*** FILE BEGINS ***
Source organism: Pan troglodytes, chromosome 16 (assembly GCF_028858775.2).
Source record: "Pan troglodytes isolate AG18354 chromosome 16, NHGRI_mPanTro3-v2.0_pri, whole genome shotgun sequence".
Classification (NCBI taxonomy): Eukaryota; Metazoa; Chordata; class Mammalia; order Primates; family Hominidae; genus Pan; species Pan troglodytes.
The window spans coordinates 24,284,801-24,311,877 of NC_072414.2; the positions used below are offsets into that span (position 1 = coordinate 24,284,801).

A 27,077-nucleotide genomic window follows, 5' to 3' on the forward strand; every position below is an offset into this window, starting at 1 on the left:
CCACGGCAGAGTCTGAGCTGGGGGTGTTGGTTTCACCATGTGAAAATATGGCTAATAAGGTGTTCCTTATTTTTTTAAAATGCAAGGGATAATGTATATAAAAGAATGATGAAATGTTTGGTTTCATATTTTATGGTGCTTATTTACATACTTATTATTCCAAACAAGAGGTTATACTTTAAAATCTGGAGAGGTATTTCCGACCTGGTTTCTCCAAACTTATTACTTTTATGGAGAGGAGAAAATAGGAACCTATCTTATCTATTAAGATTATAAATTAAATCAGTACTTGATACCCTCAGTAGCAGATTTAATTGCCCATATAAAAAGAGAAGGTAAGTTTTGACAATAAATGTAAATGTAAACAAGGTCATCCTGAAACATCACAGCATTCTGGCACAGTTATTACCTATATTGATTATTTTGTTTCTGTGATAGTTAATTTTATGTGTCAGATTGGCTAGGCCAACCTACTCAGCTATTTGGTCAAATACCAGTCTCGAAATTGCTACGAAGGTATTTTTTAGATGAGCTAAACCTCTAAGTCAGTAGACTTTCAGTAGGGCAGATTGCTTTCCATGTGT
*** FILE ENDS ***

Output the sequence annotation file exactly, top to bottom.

Source organism: Pan troglodytes, chromosome 16 (assembly GCF_028858775.2).
Source record: "Pan troglodytes isolate AG18354 chromosome 16, NHGRI_mPanTro3-v2.0_pri, whole genome shotgun sequence".
Classification (NCBI taxonomy): Eukaryota; Metazoa; Chordata; class Mammalia; order Primates; family Hominidae; genus Pan; species Pan troglodytes.
The window spans coordinates 24,284,801-24,311,877 of NC_072414.2; the positions used below are offsets into that span (position 1 = coordinate 24,284,801).

A 27,077-nucleotide genomic window follows, 5' to 3' on the forward strand; every position below is an offset into this window, starting at 1 on the left:
CCACGGCAGAGTCTGAGCTGGGGGTGTTGGTTTCACCATGTGAAAATATGGCTAATAAGGTGTTCCTTATTTTTTTAAAATGCAAGGGATAATGTATATAAAAGAATGATGAAATGTTTGGTTTCATATTTTATGGTGCTTATTTACATACTTATTATTCCAAACAAGAGGTTATACTTTAAAATCTGGAGAGGTATTTCCGACCTGGTTTCTCCAAACTTATTACTTTTATGGAGAGGAGAAAATAGGAACCTATCTTATCTATTAAGATTATAAATTAAATCAGTACTTGATACCCTCAGTAGCAGATTTAATTGCCCATATAAAAAGAGAAGGTAAGTTTTGACAATAAATGTAAATGTAAACAAGGTCATCCTGAAACATCACAGCATTCTGGCACAGTTATTACCTATATTGATTATTTTGTTTCTGTGATAGTTAATTTTATGTGTCAGATTGGCTAGGCCAACCTACTCAGCTATTTGGTCAAATACCAGTCTCGAAATTGCTACGAAGGTATTTTTTAGATGAGCTAAACCTCTAAGTCAGTAGACTTTCAGTAGGGCAGATTGCTTTCCATGTGT